Oktoberfest pulls in the crowds for 45th event
BOARDMAN — For 45 years, the Boardman Rotary has hosted an Oktoberfest that brings families from throughout the area and from other states together for a day of fun shopping.
The annual event took place Sunday at Boardman Park with thousands of visitors at the all-day event.
Shelly Liberto, Rotary president, said of the 200 vendors, about 170 are arts and crafts with the rest being food, nonprofit and commercial vendors. She said they would like to raise more than $45,000. Oktoberfest is Rotary’s largest annual fundraiser.
Liberto said a highlight of the day is the 120-member Boardman High School band marching and performing throughout the park.
She said the event started as a small flea market that has grown into a car show and now into a large arts and crafts fall show.
“We span the park from front to back. It’s a great day to be out and enjoy the fall weather and for people to buy some fun things for their homes or friends. Many start their Christmas shopping today. We have something for everyone. We have things for men as well as children. They appreciate that the money they give today for admission helps so many organizations,” Liberto said.
Bob Mastriana of the Rotary said the event is the main fundraiser for the club followed by a maple syrup and pancake breakfast.
“We not only get people from across Ohio but from other parts of the country who set up booths or spend the day shopping,” he said.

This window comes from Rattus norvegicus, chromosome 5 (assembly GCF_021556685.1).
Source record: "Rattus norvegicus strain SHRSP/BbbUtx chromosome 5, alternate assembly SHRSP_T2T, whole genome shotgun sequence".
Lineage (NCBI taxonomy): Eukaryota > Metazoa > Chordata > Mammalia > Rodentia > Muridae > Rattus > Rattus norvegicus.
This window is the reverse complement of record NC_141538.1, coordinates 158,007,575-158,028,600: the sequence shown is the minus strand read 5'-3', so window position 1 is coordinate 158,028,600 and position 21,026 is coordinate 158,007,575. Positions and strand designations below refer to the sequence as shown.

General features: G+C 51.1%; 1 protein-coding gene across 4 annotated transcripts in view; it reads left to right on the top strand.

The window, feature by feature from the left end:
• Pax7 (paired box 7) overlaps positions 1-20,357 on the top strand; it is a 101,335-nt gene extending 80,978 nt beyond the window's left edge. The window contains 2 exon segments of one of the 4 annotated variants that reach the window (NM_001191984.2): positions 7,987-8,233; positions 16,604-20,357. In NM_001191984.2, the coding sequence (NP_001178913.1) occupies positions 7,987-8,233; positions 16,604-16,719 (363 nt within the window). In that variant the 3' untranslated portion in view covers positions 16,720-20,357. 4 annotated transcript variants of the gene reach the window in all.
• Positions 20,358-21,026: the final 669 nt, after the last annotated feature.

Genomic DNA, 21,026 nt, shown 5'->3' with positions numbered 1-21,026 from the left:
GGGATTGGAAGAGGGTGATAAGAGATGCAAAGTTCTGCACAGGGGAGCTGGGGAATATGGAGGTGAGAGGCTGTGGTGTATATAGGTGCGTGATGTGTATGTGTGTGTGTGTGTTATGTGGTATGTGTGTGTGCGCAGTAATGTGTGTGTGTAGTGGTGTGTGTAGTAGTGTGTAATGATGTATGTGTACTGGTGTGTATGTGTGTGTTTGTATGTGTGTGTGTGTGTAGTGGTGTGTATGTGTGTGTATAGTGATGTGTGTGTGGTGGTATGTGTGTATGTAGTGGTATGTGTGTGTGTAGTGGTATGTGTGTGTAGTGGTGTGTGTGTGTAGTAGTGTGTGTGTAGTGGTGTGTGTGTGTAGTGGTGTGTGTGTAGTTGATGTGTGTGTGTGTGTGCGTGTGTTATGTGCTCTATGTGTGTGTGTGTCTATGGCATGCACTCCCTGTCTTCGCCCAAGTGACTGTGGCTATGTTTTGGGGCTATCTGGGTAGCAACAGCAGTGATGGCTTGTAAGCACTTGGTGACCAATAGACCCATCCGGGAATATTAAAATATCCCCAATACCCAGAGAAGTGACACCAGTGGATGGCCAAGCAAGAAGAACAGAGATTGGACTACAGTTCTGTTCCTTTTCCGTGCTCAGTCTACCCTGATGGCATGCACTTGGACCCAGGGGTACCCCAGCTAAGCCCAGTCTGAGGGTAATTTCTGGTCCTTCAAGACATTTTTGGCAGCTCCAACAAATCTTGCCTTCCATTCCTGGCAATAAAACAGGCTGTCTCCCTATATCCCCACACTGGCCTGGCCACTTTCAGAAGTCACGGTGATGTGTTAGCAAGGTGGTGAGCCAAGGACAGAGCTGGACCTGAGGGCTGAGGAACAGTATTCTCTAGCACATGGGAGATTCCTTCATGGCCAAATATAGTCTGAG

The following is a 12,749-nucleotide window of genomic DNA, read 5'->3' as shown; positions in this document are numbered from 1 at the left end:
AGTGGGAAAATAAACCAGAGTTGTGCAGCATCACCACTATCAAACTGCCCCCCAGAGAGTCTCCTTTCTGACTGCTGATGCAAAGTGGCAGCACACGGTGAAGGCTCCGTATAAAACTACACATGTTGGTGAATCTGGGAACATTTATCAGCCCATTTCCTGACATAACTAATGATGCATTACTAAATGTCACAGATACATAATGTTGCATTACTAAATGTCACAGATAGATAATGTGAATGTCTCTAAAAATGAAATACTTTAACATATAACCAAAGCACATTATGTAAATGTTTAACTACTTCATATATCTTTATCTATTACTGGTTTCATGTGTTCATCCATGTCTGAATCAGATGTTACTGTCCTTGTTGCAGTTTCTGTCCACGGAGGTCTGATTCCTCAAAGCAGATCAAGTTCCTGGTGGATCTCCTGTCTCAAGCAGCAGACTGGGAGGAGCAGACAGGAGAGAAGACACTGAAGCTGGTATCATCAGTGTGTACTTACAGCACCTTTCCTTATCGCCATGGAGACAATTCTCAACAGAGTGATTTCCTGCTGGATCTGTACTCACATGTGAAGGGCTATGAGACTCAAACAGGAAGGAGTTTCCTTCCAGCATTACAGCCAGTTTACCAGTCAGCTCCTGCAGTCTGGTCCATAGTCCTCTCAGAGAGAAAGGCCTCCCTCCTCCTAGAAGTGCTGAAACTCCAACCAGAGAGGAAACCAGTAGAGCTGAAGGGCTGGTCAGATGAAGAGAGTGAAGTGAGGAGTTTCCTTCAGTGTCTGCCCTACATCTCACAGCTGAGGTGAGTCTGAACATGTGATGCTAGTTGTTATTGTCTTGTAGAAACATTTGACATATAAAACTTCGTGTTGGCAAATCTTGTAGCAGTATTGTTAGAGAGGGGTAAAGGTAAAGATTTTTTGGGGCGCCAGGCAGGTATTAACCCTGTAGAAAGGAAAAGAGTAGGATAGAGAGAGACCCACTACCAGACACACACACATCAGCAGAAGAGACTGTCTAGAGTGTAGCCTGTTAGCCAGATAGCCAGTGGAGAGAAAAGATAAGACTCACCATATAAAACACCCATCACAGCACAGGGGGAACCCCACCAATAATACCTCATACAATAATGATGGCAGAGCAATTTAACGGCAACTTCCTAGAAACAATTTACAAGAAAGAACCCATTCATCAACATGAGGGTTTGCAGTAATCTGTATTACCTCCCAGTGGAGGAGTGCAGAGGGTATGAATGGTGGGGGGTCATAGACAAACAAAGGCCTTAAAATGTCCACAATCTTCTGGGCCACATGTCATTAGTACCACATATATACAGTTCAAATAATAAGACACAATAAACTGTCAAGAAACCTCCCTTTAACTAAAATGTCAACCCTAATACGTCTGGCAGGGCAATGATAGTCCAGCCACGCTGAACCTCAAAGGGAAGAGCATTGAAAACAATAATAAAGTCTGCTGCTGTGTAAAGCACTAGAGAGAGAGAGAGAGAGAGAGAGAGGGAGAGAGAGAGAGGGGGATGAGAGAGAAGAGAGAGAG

While the club was pleased with 200 vendors, there have been as many as 450 in past years.
Mastriana said at one time the event raised $100,000 and now raises between $35,000 and $45,000.
“Every dollar we take in goes back into the community with scholarships and philanthropic activities,” he said.
He predicted about 10,000 visitors would come through the gates throughout the day.
Liberto said the club supports Beatitude House, Boys and Girls Club, Easterseals, Boardman schools and other organizations throughout the year. She said the membership of 63 people volunteer at the event.
“It takes all of us to put on an event like this. We are grateful the community is receptive to this each year,” she said.
The event was co-chaired by Celeste Lisko and Sheryl Figliano.
Shopping for fall decorations were Brenda Romandetti of Canfield and Leisha Zolla of Poland.
“I like looking around and seeing what they have,” Romandetti said.
“It’s nice to be able to get outside and see all the different crafts and be with friends. It has become a tradition for us,” Zolla said, noting she was looking for a black cat decoration for outside her home.
Abby Prokop of Howland said it is a family tradition to attend the Oktoberfest with her sister, Sarah Kominak of Pataskala, who drives up from east of Columbus for the event.
“We have always been coming here each fall. We all get together for the day,” Prokop said.
She said the family looks for decorations, candy, cookies, jewelry and other items.
“I look for yard decorations and decorations for my home. I love crafts,” Vicki Prokop of Newton Falls said.
“I like spending the day with everyone. If I see something I like, I’ll get it,” Helen Kominak of Salem said.
Angie and Rigo Castillo of Poland said they like looking for Halloween decorations, fall decorations and food.
“We like to come here every year and see what they have,” Angie said.
Jaclyn Vogliano of North Royalton said she and her friends like to look at the different clothing and the many homemade items.
Jessie Pelanda of Poland was with family visiting from Florida and checking out the dogs available for adoption at the Angels for Animals tent.